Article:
“Should I change my career?” We’ve all wondered that. How do we know that we’re on the right path in life? The path we once thought was right may now seem completely wrong. How do we decide whether to change careers?
The answer is surprisingly obvious. We just have to close our eyes for five seconds and ask ourselves some questions. Are we thrilled about our jobs? Do we wake up excited about getting to work? Are we happy doing what we do? If the answer is no, then it’s no exaggeration that the time has come for us to get serious and change careers.
We all have times when we get frustrated with our jobs, but we’re wondering, “Will things actually improve if I choose to change my career?” Think about it.
And maybe we have reached a point in our working life when we need a change — desperately need a new challenge. If this is the case, then we should do something about it. Don’t just do what seems to be the right thing to do at the moment, nor do whatever others expect from us. Take some time alone and figure it out.
To help in deciding whether our new objective should be “change my career,” here are three frameworks, and then some resume advice. The frameworks will give clarity over the big decisions and help us make the right choices.
Change my career Framework 1: Reverse engineering.
Reverse engineering is one technique we can use so that we reverse the careers of people we look up to. By using LinkedIn, we can learn their job history and study how they get things done and where they are now. This method is so easy because it can be done online, from home!
But it’s not as simple as that. There’s something to be wary of. Some people who use this technique take that knowledge and then copy every exact move, every exact tactic someone successfully used. They do this without even understanding how and why it worked for that person.
Don’t ever do this. Don’t copy the experiences of others. Instead, learn from them.
We need to understand the person’s concepts, find out why the person did those things. We need to find out the circumstances. If we learn how to do it, then we have succeeded. Understanding the reasons that lead that person to those decisions can help us adapt them to our own situations in life.
Don’t be one of those people that let others make decisions for them. Don’t spend your whole life wondering, “What if I’d done things differently?” Instead, wonder right now, “Won’t things be fantastic if I change my career!”
It’s your decision. Don’t ask yourself where you went wrong and what would have happened if you’d done something differently. Instead, man up and decide it’s not too late to change your career.
Change my career Framework 2: Yes and yes.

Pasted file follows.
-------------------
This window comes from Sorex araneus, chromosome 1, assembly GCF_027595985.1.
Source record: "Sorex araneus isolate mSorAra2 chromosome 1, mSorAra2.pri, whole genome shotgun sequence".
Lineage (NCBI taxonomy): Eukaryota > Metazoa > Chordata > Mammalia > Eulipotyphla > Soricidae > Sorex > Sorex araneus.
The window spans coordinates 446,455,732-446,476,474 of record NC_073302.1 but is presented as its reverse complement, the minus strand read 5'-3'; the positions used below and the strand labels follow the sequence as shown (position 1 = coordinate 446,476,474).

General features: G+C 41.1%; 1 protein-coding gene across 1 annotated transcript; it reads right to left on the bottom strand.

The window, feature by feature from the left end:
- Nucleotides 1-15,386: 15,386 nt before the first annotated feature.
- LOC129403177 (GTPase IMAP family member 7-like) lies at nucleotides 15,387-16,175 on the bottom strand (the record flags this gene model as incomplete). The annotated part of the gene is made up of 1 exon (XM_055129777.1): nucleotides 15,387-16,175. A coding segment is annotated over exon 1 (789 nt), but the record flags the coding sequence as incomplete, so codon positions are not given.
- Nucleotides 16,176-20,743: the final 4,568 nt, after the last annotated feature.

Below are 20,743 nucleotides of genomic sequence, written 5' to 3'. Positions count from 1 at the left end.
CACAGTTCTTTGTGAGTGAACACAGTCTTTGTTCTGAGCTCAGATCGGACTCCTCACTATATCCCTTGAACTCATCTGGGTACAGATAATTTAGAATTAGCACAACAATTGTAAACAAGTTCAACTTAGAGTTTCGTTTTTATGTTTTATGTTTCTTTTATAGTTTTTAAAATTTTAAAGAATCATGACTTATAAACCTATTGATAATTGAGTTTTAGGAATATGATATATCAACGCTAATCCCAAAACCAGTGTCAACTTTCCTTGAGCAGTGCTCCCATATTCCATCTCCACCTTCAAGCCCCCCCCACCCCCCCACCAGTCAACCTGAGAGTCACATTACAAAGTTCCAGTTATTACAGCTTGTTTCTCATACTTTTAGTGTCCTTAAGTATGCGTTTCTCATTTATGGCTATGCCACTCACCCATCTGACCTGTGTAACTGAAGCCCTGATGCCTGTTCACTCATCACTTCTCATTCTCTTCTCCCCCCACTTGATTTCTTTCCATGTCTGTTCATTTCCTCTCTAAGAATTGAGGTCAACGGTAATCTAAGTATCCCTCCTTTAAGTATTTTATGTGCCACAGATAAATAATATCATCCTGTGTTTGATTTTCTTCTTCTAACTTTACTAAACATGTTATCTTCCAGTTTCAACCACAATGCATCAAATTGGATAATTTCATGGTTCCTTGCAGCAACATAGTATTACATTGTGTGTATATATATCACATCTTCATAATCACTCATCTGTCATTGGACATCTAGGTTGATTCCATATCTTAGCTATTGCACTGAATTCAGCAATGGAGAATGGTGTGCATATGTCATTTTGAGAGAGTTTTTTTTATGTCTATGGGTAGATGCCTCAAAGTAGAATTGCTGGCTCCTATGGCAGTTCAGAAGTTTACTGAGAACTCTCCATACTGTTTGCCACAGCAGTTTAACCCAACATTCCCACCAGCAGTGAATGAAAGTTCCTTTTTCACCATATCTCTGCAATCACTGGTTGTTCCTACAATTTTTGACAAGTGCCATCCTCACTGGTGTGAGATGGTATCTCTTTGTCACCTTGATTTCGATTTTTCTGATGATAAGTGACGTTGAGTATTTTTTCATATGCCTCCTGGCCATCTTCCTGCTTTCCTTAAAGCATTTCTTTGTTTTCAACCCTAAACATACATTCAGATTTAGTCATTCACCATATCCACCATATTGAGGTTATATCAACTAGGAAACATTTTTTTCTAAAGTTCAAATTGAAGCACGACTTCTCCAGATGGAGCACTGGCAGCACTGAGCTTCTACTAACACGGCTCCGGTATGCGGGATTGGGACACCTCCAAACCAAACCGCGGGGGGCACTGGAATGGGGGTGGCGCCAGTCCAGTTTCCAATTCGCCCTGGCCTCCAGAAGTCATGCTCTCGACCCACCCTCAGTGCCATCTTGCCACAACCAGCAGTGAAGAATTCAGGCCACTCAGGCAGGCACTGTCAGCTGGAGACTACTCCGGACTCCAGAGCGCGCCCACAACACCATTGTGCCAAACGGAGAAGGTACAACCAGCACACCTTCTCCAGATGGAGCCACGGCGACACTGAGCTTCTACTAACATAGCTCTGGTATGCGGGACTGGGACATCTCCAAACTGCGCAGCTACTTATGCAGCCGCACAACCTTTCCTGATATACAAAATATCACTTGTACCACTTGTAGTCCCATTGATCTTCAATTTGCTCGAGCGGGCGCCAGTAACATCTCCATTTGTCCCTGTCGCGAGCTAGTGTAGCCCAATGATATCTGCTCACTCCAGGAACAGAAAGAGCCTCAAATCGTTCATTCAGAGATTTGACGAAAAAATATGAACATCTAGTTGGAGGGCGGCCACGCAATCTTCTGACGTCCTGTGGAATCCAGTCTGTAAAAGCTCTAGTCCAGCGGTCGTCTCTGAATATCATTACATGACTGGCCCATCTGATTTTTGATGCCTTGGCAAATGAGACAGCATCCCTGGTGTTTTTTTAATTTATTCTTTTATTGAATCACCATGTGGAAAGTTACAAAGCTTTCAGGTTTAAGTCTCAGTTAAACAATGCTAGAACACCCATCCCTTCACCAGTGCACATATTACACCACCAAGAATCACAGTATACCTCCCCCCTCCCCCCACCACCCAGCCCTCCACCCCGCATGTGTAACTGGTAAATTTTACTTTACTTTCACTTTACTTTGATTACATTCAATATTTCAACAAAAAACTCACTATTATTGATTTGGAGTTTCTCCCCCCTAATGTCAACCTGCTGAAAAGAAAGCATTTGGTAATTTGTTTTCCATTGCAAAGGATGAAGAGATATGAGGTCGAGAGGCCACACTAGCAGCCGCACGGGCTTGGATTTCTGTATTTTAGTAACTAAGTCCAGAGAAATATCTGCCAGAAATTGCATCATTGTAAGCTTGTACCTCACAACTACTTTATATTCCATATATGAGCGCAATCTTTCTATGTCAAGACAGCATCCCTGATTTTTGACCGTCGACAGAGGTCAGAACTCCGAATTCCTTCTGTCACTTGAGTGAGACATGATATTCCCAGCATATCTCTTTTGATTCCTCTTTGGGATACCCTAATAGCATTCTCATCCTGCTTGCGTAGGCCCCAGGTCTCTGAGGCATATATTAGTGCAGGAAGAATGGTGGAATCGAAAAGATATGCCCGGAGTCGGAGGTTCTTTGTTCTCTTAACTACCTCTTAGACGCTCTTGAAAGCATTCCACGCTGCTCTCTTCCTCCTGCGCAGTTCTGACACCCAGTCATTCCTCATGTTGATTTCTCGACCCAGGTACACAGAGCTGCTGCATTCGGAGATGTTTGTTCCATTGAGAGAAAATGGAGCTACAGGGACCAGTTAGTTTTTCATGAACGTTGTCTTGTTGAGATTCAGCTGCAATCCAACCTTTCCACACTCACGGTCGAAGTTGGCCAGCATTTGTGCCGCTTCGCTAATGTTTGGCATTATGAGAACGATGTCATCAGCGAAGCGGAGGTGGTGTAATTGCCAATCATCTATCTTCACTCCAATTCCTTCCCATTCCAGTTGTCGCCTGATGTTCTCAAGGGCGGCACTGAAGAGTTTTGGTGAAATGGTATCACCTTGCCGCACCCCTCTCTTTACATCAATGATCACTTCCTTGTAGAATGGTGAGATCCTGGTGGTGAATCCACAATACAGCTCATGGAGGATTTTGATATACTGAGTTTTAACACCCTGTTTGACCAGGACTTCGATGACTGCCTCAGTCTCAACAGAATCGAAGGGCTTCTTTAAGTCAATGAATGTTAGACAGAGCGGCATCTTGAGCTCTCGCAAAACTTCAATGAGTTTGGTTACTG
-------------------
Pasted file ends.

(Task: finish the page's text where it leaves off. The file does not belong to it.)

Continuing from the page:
A lot of people don’t realize how they let imagined barriers stop them from trying things. One example is an “extreme-reach barrier.” To be more precise, people assume that to succeed at something new in their lives, they would need to reach the full extent of it, and that seems impossible, so they decide to not even try. Or they assume that doing the new thing successfully would need such an extreme reach from them that they would have to exclude other things that they really want. Usually, these people can’t rationalize facts.Now contrast those people with top performers. Top performers don’t choose just one out of two; they do both; they’re “yes and yes.” Not only do they do both, but they do them better than anyone else!
Change my career Framework 3: Regret minimization.
Let’s get real now. Not one person ever graduated from college and couldn’t wait to go into the matrix. Not one person wants to spend all day just being a replaceable part of a machine. No one wants to do boring work all day, and have a boss who yells all day.
No one deserves to never get a pay raise because of the economy. The question is, How do people like this end up where they are, waiting for someone to acknowledge their hard work and eventually reward them? What are today’s soon-to-be top performers doing differently when starting out their careers?
It’s a choice, not destiny. Top performers aren’t at the very top by accident. They’re there thanks to all the smart moves they make and the strategies and maneuvers they use. That’s not the case with mediocre performers. The top performers chose, at least for a short part of their early lives, to use “change my career” as their current objective. So how do people like us choose all the right career moves? We first must accept that we also must make our life’s current objective to be “change my career.”
How to write a resume to change careers.
One thing is for sure: a resume should never be just a list of facts, no matter what kind of job we’re applying for. Our resumes should be intriguing and make the people reading them remember our names. We need to be remembered as much as possible, and we certainly won’t achieve that if we just list our education and job history. Let’s show what skills we’ve got!
Spend just a week trying to write the perfect resume. No, a week is not extreme, it’s just taking the time to go through every word. Every sentence has a powerful meaning.
When we get to the point that the resume is perfect, all we need to do next is finally make that decision to change careers, email the resume, and eagerly anticipate success!
Let’s do it!
Tell us about your career-change successes in the comments, and we’ll cheer each other on!
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